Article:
Microbial networks & Communities

Plants harbor diverse arrays of microbes that can impact host phenotypes and fitness. Greater insights into the ecological forces that structure these microbial communities are needed to develop effective strategies to promote host health and resist pathogen invasion. We use GWAS mapping to determine the host factors that shape microbial communities growing within Arabidopsis thaliana, and use controlled experiments to test the importance of candidate host factors in shaping these microbial communities. We also explore species interactions with the aim of understanding community assembly across host genotypes. Ultimately, our goal is to enhance plant resistance by identifying conditions that favor protective microbes.

Ongoing Projects

Spatial and temporal dynamics of Arabidopsis thaliana associated microbial communities in nature

Plant fitness and ecosystem functions are influenced by the microorganisms living in and on leaves (the phyllosphere) and roots (the rhizosphere). In order to understand the ecological roles and evolutionary histories of these plants we must understand what these microbes are and how they colonize and interact with plant tissues and with each other. We are using sequence based methods to characterize the structure and dynamics of microbial communities in order to infer the ecological drivers of host associated microbial communities.

Collecting Microbial Network Members & Hub Species

Although patterns of association can provide insights into microbial ecology, mechanistic understanding requires experimentation. We are cultivating the microbes that are associated with A. thaliana in Sweden, France and North America. We have already cultivated and identified thousands of bacterial and fungal OTUs within plant tissues, and are now focused on finding species that have been identified as ecological hubs in nature. Our aim is to capture and culture these hub taxa to study their role in microbial community assembly through synthetic microbial communities derived from natural A. thaliana isolates.

Genomics of Pathogen-Pathogen Interactions During Co-Infection

Most plants in nature are co-infected by multiple pathogens at the same time. We study how competitive and synergistic interactions between pathogen strains alter infection outcomes and pathogen fitness, using novel high-throughput phenotyping and GWAS methods to map the repertoire of genes mediating pathogen-pathogen interactions.

Selected publications:

Brachi, B., Filiault, D., Darme, P., Le Mentec, M., Kerdaffrec, E., Rabanal, F., Anastasio, A., Box, M., Duncan, S., Morton, T., Novikova, P., Perisin, M., Tsuchimatsu, T., Woolley, R., Yu, M., Dean, C., Nordborg, M., Holme, S. and J. Bergelson (2017) Plant genes influence microbial hubs that shape beneficial leaf communities. Biorxiv, http://dx.doi.org/10.1101/181198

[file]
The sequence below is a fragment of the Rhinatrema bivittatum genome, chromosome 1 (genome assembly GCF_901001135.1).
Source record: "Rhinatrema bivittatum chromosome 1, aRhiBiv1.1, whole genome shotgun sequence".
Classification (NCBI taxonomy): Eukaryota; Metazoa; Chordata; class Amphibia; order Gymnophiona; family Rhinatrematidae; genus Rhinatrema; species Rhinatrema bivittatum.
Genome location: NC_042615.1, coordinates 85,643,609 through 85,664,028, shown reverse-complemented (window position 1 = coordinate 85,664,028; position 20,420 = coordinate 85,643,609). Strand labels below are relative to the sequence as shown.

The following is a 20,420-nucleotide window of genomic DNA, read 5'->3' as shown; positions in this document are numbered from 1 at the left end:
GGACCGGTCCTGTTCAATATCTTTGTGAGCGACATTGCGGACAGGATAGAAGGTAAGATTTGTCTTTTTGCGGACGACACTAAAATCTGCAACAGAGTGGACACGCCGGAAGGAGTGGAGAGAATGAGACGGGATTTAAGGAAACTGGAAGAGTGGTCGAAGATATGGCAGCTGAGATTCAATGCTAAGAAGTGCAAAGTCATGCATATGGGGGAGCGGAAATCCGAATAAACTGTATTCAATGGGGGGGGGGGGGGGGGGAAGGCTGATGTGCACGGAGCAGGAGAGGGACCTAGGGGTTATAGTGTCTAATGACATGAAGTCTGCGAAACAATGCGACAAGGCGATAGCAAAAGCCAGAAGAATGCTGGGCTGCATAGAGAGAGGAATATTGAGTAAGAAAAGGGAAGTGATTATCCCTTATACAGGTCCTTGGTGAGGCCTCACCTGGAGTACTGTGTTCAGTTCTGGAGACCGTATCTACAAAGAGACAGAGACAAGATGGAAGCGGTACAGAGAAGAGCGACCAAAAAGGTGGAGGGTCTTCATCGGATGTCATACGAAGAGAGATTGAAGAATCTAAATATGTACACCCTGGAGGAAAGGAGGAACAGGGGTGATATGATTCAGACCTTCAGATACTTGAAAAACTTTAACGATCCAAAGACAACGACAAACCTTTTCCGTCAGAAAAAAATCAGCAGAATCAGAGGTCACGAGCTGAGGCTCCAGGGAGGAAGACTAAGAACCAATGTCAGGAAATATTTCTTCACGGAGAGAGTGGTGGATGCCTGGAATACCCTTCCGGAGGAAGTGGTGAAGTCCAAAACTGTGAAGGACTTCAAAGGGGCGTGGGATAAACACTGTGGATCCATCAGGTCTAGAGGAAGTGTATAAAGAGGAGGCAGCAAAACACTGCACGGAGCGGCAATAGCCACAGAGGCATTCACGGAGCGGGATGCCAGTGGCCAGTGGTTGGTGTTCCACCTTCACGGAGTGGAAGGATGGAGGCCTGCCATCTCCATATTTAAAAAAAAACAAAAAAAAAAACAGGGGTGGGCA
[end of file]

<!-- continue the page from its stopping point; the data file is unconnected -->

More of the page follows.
We characterized the leaf microbiota within 200 Swedish accessions planted across four field sites and two years in the North and South of Sweden. We found strong effects of host genotype on the microbial community. This ‘host control’ of the microbial community appears focused on ecological hubs species which then influence the relative abundance of co-occurring microbial species.
Horton, M. W., Bodenhausen, N., Beilsmith, K., Meng, D., Muegge, B.D., Subramanian, S., Vetter, M.M., Vilhkálmsson, B.J., Nordborg, M., Gordon, J. and J. Bergelson (2014) Genome-wide association study of Arabidopsis thaliana leaf microbial community. Nature Communications, 5 (November). https://doi.org/10.1038/ncomms6320
This study is the first demonstration that genetic variation among hosts within a species is associated with the structure of the microbial community within leaves for A. thaliana plants grown under field conditions. GWAS identified genes for plant defense and cell wall integrity impact variation in the microbial community.

Bodenhausen, N., Horton, M.W. and J. Bergelson (2013) Bacterial communities associated with the leaves and the roots of Arabidopsis thaliana. PLoS ONE, 8(2). https://doi.org/10.1371/journal.pone.0056329
Sampling wild A thaliana across four sites in Michigan and Indiana for epiphytic and endophytic bacteria associated with roots and leaves revealed differentiation of the microbial communities resident in different plant tissues and at different sites.

University of Chicago, Dept. of Ecology & Evolution